DETROIT (AP) — The Detroit Grand Prix attracted more fans to Belle Isle and drew a larger television audience than it had last year, successfully hosting two full-length races in a weekend for the first time in IndyCar history. At least one person wants to make open-wheel racing doubleheaders an annual tradition in the Motor City. Detroit Grand Prix chairman Bud Denker hopes IndyCar gives him the green light to market another two-race event in 2014.
DETROIT (AP) — The Detroit Grand Prix attracted more fans to Belle Isle and drew a larger television audience than it had last year, successfully hosting two full-length races in a weekend for the first time in IndyCar history.
At least one person wants to make open-wheel racing doubleheaders an annual tradition in the Motor City. Detroit Grand Prix chairman Bud Denker hopes IndyCar gives him the green light to market another two-race event in 2014.
"The series needs it, we want it," Denker said. "And even if there's only one next year, I'll take it and I want it every year."
IndyCar plans to also have doubleheaders this year in Toronto and Houston, but hasn't announced next year's schedule.
"We also need to change some of rules of this sport to get this sport back to where it needs to be," Denker said. "This is one great game-changer."
Denker said nearly 100,000 people made it to Belle Isle — slightly more than in 2012 — during the three-day event. Denker was thrilled when he heard on Monday that overnight TV ratings for the two races more than doubled the audience from last year's race: The overnight rating from big cities was 0.8 on Sunday and 0.7 on Saturday. A ratings point represents 1,147,000 households, or 1 percent of the nation's homes with TVs.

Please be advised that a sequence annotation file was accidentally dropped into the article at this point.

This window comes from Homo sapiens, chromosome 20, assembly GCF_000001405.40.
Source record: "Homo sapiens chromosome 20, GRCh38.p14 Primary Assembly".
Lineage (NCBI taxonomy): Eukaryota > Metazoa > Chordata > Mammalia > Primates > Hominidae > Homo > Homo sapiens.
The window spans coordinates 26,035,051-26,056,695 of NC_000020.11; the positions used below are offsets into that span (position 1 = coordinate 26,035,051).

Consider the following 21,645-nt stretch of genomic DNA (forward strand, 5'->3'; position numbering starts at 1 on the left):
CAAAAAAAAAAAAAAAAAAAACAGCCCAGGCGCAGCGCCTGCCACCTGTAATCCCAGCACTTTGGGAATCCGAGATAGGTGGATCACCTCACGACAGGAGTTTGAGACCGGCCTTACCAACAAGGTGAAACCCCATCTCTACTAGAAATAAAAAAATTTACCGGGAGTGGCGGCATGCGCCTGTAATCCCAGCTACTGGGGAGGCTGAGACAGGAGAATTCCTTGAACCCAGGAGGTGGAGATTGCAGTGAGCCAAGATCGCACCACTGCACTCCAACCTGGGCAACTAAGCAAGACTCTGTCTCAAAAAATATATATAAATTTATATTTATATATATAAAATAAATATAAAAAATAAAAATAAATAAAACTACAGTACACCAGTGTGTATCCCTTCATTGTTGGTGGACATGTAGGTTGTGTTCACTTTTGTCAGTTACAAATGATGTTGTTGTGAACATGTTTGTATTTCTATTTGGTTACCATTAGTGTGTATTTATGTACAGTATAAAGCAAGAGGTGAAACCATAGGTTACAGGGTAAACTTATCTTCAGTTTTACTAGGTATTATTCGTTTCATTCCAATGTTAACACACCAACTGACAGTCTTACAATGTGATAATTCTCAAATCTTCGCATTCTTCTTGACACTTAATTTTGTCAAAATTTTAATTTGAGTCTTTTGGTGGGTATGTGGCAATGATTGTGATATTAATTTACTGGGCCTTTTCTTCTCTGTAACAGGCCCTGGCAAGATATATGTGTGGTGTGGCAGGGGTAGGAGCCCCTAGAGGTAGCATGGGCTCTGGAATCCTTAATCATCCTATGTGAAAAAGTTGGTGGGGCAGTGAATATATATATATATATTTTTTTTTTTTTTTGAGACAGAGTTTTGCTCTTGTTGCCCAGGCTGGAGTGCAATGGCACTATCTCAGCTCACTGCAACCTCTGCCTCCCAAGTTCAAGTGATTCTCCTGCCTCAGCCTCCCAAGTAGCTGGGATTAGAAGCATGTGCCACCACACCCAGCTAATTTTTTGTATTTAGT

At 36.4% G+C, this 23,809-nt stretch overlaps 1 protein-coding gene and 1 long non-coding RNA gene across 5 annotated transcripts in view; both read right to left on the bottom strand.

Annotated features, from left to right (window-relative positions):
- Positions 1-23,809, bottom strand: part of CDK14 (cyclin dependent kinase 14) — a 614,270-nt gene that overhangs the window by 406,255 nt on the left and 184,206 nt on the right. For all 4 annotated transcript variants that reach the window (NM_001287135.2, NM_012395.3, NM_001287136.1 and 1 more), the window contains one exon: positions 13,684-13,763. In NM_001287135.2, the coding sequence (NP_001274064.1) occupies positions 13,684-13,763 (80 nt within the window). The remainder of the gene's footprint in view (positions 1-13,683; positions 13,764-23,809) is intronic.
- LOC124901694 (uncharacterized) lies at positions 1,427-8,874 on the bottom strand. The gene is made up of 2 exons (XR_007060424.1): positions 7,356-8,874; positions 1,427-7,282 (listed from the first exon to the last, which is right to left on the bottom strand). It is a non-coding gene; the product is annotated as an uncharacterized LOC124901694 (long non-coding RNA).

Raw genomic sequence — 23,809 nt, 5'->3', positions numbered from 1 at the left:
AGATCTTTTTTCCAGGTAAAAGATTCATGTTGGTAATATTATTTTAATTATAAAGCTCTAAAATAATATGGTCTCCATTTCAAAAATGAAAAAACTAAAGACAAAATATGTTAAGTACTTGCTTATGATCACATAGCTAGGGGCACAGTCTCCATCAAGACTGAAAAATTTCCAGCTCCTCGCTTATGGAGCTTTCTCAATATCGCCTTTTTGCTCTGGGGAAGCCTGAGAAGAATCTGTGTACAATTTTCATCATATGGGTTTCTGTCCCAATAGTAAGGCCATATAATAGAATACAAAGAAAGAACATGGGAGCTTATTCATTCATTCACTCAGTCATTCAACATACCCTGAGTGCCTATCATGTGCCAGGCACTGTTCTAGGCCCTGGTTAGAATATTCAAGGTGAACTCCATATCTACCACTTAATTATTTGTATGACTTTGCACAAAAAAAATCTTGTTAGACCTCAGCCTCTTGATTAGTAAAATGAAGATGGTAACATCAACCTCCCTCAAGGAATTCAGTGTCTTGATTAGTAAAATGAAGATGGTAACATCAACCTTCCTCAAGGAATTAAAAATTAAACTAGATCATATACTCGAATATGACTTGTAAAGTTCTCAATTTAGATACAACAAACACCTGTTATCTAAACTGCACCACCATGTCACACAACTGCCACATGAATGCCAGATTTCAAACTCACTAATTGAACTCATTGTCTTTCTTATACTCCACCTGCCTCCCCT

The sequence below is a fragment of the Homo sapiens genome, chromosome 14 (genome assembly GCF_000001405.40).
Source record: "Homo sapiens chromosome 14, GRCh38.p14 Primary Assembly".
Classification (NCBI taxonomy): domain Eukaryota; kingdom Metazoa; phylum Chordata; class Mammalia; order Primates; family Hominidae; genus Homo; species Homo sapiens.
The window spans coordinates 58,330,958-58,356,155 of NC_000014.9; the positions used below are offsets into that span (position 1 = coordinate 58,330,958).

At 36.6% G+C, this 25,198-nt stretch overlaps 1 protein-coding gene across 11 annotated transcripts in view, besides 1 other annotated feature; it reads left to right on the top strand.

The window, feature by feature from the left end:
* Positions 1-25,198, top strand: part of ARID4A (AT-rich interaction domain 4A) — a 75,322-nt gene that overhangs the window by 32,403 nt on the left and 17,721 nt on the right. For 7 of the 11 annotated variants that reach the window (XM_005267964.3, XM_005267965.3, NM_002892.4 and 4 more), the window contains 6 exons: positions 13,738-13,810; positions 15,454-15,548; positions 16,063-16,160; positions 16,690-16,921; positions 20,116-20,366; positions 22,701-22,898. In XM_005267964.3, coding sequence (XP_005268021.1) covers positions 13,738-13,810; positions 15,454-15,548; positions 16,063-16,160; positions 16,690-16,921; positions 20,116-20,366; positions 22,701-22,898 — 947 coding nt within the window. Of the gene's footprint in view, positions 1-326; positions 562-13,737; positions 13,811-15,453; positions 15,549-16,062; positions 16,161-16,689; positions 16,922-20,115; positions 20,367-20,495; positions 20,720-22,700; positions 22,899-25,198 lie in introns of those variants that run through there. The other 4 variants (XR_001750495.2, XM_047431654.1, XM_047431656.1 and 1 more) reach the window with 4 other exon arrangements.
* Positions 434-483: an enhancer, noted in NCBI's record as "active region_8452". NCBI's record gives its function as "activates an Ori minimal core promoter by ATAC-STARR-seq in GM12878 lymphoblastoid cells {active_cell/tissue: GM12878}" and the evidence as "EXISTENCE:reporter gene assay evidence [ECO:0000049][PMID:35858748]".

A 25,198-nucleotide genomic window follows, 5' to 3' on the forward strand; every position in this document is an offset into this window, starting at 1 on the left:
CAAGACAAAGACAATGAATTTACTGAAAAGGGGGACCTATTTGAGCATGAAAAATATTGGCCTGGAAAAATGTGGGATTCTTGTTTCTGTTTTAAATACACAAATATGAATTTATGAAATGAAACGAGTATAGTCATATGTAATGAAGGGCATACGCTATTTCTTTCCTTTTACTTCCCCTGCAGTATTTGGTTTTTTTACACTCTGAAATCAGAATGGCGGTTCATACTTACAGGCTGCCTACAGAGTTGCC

Simon Pagenaud and Mike Conway won the races on an improved track that held up much better than it did the year before, when pot holes and grooves spoiled the show. Denker said he spent more than an hour apologizing to fans as they left the track area last year, and went to the same place Sunday to thank them for coming.
"We've come a long way in one year," Denker said.
To make next year's event better on and off the track, plans are being made to re-pave the bumpy backstretch and straighten out the circuit between Turns 6 and 7 to create another area for passing. Some chalets and grandstands may also be added to take advantage of the best views.
Roger Penske's Michigan-based company and Chevrolet pumped nearly $2 million into the 2.36 mile street course, which was reconfigured with a half-mile straightaway that led to some three-wide racing.
"We've had some parades in the past, but we won't anymore," Denker said.
Denker and his staff, though, hope they will have an IndyCar doubleheader to promote for the next year's event that is expected to follow the Indianapolis 500 as it did this year.
Detroit Grand Prix general manager Charles Burns said the two-race setup allows sponsors entertain clients in part of a 15,000-square foot, double-decker chalet previously used at the London Olympics.
"It's expensive, but it adds a special touch when you can build relationships with 75 people on Saturday and perhaps 75 different people on Sunday during IndyCar races," Burns said, looking down on the track from the second floor of one of the chalets.
While executives from Deloitte, Quicken Loans and Cadillac entertained from the best vantage point on Belle Isle, the Scott Fountain shot water into the air with the Renaissance Center, headquarters of General Motors Co., off in the distance down the Detroit River.
Detroit is often cast in a poor light, in part because it is an estimated $14 billion in debt and has a state-appointed emergency manager, but TV viewers across the world saw spectacular aerial views during the races that Denker deems priceless.
"I got texts from people in London and Germany, 'Is that really Detroit?'" Denker recalled. "How do you put on a value on that?"
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